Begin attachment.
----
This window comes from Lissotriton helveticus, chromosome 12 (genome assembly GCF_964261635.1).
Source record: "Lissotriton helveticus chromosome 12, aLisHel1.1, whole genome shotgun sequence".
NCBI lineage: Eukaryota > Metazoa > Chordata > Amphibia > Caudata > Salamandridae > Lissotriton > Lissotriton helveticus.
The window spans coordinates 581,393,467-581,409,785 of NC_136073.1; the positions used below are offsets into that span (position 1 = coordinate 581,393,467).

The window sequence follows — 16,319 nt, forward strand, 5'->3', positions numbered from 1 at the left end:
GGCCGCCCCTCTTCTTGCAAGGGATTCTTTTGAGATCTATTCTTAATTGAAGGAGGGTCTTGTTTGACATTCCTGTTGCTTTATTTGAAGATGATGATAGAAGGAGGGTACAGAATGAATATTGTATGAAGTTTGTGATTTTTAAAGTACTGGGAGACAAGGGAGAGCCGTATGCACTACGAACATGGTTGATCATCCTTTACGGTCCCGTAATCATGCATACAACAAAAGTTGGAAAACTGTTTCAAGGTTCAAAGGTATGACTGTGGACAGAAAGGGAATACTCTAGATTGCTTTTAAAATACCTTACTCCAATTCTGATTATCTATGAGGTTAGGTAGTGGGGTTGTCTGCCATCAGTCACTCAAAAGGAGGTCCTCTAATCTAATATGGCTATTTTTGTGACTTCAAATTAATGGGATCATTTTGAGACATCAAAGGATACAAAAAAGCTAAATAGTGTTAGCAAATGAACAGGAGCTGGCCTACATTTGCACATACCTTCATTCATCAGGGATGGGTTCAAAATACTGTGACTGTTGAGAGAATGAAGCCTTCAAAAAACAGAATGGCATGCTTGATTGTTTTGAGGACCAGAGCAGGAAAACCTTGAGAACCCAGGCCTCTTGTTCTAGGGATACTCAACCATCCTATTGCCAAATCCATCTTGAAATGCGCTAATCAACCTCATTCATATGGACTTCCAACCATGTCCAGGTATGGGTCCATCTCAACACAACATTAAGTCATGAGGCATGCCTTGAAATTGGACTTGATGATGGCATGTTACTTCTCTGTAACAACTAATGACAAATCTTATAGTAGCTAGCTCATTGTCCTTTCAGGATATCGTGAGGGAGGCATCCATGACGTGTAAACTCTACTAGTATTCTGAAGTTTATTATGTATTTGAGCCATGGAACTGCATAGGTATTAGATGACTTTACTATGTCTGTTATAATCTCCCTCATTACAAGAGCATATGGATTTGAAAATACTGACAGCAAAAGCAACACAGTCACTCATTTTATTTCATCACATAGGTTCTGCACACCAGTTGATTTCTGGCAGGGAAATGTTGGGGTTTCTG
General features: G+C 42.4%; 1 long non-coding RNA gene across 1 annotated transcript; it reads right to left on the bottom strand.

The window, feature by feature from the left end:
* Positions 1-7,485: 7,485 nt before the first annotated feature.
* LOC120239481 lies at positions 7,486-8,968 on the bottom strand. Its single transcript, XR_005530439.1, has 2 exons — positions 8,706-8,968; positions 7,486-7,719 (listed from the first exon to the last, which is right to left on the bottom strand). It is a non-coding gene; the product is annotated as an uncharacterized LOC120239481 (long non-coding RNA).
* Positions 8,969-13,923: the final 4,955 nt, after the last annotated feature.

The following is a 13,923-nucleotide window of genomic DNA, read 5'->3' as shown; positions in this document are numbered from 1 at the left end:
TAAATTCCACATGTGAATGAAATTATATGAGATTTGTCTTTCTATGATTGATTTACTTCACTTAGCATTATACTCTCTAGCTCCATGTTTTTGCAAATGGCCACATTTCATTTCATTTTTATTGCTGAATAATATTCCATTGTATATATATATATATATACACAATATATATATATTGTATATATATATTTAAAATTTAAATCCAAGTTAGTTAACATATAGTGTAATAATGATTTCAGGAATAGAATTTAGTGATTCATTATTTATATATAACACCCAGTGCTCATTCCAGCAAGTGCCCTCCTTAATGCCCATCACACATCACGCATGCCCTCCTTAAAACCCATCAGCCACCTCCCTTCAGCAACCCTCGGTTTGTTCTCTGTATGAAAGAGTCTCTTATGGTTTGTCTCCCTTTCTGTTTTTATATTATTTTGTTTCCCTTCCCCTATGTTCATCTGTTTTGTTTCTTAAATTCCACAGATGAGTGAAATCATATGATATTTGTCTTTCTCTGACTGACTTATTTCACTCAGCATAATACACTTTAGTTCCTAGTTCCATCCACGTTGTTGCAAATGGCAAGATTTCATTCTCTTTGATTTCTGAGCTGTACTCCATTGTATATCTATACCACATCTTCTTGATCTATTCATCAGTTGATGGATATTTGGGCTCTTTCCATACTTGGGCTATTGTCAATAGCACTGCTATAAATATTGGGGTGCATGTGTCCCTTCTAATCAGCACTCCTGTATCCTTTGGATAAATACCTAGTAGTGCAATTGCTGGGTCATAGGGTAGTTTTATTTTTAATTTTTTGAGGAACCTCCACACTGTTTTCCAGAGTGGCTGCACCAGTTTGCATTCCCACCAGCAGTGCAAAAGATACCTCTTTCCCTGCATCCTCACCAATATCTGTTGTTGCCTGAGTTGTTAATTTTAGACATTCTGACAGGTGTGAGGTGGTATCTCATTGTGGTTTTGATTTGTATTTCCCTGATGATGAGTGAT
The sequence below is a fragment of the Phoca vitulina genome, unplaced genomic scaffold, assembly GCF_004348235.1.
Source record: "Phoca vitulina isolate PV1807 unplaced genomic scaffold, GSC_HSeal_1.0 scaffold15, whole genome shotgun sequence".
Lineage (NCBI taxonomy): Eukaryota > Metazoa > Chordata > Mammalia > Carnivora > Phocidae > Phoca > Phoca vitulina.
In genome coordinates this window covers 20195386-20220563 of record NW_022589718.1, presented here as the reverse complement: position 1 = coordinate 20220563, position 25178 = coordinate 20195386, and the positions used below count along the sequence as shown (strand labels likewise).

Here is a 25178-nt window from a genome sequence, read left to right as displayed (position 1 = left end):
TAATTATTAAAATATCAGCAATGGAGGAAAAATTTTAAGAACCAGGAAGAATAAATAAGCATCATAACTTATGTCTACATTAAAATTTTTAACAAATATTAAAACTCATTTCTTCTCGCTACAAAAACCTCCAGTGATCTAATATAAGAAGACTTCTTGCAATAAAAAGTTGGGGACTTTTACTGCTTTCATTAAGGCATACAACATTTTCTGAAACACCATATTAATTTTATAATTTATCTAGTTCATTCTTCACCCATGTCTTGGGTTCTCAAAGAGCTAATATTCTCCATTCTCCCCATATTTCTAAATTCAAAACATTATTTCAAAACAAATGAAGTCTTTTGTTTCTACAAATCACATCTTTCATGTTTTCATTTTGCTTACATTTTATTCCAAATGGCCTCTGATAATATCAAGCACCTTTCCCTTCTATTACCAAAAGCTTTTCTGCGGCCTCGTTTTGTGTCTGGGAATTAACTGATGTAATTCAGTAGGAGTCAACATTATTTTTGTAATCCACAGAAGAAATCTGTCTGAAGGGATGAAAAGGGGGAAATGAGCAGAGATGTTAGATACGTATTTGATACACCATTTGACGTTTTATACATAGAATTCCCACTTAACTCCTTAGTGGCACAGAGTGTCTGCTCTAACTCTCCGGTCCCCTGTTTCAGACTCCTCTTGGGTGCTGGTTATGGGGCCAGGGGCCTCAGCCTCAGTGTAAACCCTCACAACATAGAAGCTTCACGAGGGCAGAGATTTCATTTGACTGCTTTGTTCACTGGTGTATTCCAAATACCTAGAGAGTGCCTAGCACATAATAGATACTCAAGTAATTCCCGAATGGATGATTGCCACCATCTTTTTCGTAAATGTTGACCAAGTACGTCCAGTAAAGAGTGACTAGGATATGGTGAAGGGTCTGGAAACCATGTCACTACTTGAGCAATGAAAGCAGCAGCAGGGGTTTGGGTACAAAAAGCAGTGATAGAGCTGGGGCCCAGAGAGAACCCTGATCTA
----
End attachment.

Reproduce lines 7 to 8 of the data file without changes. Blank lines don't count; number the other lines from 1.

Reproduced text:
General features: G+C 42.4%; 1 long non-coding RNA gene across 1 annotated transcript; it reads right to left on the bottom strand.

The window, feature by feature from the left end: